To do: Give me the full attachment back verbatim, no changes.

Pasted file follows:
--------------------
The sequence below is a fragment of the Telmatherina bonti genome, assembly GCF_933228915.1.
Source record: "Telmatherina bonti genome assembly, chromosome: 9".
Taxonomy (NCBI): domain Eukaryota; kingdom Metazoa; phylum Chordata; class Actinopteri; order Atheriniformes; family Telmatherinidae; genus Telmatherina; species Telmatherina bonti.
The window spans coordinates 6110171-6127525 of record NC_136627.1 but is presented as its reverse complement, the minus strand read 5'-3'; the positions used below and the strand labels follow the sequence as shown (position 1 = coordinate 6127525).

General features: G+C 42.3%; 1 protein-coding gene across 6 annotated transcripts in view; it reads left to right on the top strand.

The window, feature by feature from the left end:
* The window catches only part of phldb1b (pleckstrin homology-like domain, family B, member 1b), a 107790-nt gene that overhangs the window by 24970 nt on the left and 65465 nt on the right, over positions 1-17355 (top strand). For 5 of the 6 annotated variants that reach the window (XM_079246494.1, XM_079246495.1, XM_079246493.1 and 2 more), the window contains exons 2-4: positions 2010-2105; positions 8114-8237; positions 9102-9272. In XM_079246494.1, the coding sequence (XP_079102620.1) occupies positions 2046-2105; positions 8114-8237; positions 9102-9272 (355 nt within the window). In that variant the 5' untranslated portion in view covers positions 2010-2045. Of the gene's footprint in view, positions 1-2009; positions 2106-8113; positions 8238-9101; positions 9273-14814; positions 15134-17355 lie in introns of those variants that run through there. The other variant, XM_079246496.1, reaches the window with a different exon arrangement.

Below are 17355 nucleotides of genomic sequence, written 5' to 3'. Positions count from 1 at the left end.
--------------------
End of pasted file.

The sequence below is a fragment of the Telmatherina bonti genome, assembly GCF_933228915.1.
Source record: "Telmatherina bonti genome assembly, chromosome: 9".
Taxonomy (NCBI): domain Eukaryota; kingdom Metazoa; phylum Chordata; class Actinopteri; order Atheriniformes; family Telmatherinidae; genus Telmatherina; species Telmatherina bonti.
The window spans coordinates 6110171-6127525 of record NC_136627.1 but is presented as its reverse complement, the minus strand read 5'-3'; the positions used below and the strand labels follow the sequence as shown (position 1 = coordinate 6127525).

General features: G+C 42.3%; 1 protein-coding gene across 6 annotated transcripts in view; it reads left to right on the top strand.

The window, feature by feature from the left end:
* The window catches only part of phldb1b (pleckstrin homology-like domain, family B, member 1b), a 107790-nt gene that overhangs the window by 24970 nt on the left and 65465 nt on the right, over positions 1-17355 (top strand). For 5 of the 6 annotated variants that reach the window (XM_079246494.1, XM_079246495.1, XM_079246493.1 and 2 more), the window contains exons 2-4: positions 2010-2105; positions 8114-8237; positions 9102-9272. In XM_079246494.1, the coding sequence (XP_079102620.1) occupies positions 2046-2105; positions 8114-8237; positions 9102-9272 (355 nt within the window). In that variant the 5' untranslated portion in view covers positions 2010-2045. Of the gene's footprint in view, positions 1-2009; positions 2106-8113; positions 8238-9101; positions 9273-14814; positions 15134-17355 lie in introns of those variants that run through there. The other variant, XM_079246496.1, reaches the window with a different exon arrangement.

Below are 17355 nucleotides of genomic sequence, written 5' to 3'. Positions count from 1 at the left end.